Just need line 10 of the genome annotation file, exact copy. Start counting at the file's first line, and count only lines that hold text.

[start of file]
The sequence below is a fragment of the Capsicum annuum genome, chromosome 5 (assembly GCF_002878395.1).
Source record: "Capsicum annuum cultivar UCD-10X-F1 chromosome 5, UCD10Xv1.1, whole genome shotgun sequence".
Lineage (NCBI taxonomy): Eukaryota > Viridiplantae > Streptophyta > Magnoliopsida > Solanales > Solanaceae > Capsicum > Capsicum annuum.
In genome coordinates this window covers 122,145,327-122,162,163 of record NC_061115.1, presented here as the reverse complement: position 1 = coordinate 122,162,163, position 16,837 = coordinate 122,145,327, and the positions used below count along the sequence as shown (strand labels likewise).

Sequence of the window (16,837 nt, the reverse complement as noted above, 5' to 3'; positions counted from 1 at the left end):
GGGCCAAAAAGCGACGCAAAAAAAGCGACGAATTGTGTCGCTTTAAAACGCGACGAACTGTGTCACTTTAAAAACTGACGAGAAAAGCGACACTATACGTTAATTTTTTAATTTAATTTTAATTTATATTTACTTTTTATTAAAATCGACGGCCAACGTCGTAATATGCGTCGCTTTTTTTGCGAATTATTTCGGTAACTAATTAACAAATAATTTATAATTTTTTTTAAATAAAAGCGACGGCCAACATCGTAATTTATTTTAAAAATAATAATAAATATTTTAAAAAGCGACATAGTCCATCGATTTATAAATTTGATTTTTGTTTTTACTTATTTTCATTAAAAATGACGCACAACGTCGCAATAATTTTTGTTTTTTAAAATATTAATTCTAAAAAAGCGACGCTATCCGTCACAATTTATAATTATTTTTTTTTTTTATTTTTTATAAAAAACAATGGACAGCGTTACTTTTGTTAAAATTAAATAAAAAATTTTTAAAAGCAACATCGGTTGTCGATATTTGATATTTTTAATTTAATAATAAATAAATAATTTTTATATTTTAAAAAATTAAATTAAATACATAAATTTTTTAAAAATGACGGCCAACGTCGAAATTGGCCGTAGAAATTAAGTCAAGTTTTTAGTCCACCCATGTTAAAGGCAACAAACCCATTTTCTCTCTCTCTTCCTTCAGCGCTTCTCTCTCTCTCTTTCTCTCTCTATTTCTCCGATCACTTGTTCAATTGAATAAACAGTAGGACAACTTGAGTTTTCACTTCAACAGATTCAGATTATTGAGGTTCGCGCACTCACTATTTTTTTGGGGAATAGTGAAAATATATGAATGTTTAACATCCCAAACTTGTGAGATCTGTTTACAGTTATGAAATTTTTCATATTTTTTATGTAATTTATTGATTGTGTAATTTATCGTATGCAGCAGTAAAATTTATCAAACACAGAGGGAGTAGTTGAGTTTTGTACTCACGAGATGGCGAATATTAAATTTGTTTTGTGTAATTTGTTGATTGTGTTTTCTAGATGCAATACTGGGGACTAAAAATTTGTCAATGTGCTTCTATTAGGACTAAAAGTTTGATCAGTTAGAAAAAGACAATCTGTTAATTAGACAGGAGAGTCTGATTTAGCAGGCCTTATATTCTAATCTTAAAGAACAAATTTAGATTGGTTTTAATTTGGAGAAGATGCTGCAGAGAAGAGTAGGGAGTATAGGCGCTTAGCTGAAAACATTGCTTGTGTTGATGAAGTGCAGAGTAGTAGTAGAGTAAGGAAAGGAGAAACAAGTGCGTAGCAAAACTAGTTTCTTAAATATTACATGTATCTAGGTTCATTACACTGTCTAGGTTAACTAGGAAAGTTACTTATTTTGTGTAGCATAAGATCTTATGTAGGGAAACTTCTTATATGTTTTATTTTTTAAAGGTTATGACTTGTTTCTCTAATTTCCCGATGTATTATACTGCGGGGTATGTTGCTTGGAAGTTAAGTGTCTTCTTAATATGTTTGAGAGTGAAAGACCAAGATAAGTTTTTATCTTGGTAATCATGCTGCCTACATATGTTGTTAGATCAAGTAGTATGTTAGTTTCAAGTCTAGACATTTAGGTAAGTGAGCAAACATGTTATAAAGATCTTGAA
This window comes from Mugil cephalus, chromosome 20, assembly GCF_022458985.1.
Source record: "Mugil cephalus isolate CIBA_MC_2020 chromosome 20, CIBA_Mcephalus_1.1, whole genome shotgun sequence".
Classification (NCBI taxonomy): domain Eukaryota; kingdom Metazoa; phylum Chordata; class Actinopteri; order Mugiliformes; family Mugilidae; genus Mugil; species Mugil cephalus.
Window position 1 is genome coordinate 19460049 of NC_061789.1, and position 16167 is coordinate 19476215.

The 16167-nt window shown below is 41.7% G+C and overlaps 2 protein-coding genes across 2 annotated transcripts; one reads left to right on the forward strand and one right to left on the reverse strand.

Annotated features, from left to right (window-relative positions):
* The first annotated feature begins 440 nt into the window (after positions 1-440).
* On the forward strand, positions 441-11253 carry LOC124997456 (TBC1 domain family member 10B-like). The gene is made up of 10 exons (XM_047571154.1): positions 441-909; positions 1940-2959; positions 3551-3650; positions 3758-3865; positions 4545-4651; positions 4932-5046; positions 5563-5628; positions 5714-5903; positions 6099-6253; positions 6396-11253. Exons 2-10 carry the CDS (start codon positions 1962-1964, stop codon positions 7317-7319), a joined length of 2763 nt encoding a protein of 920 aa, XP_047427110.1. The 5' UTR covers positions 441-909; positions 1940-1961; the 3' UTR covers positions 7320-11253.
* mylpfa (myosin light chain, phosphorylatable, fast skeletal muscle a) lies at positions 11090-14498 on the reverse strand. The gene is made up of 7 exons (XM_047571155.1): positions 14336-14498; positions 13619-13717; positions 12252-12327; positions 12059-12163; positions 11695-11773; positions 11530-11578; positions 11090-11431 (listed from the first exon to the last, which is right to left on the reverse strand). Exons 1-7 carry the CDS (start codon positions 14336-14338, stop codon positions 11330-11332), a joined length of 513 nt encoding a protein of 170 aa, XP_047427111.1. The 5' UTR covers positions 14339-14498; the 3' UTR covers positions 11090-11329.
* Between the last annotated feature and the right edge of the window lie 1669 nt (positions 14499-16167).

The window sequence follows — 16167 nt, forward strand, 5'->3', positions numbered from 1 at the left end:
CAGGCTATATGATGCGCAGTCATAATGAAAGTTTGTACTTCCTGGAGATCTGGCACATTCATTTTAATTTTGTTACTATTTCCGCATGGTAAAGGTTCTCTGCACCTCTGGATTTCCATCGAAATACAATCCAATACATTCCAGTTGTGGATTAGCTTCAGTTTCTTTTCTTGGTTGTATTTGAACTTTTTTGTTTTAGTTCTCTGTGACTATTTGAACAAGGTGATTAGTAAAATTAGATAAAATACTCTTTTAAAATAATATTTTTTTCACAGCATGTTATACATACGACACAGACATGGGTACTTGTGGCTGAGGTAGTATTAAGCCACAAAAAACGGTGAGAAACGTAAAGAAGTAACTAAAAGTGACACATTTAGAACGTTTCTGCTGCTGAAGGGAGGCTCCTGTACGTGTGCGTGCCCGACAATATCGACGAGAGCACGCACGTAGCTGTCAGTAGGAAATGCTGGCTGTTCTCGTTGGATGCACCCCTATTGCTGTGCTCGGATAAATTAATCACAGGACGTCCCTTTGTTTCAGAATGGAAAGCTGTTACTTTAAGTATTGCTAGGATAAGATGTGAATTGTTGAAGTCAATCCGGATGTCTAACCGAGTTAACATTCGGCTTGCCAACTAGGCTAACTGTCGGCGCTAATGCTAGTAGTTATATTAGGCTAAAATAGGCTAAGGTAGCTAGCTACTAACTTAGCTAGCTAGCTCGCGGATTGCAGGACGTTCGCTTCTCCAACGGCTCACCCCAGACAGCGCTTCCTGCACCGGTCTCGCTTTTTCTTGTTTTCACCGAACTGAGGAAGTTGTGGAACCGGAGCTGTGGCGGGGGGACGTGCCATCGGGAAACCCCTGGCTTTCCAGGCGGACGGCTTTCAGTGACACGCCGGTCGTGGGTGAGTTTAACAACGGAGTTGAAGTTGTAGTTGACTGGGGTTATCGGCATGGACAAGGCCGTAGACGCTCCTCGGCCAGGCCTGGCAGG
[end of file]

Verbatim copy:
Window position 1 is genome coordinate 19460049 of NC_061789.1, and position 16167 is coordinate 19476215.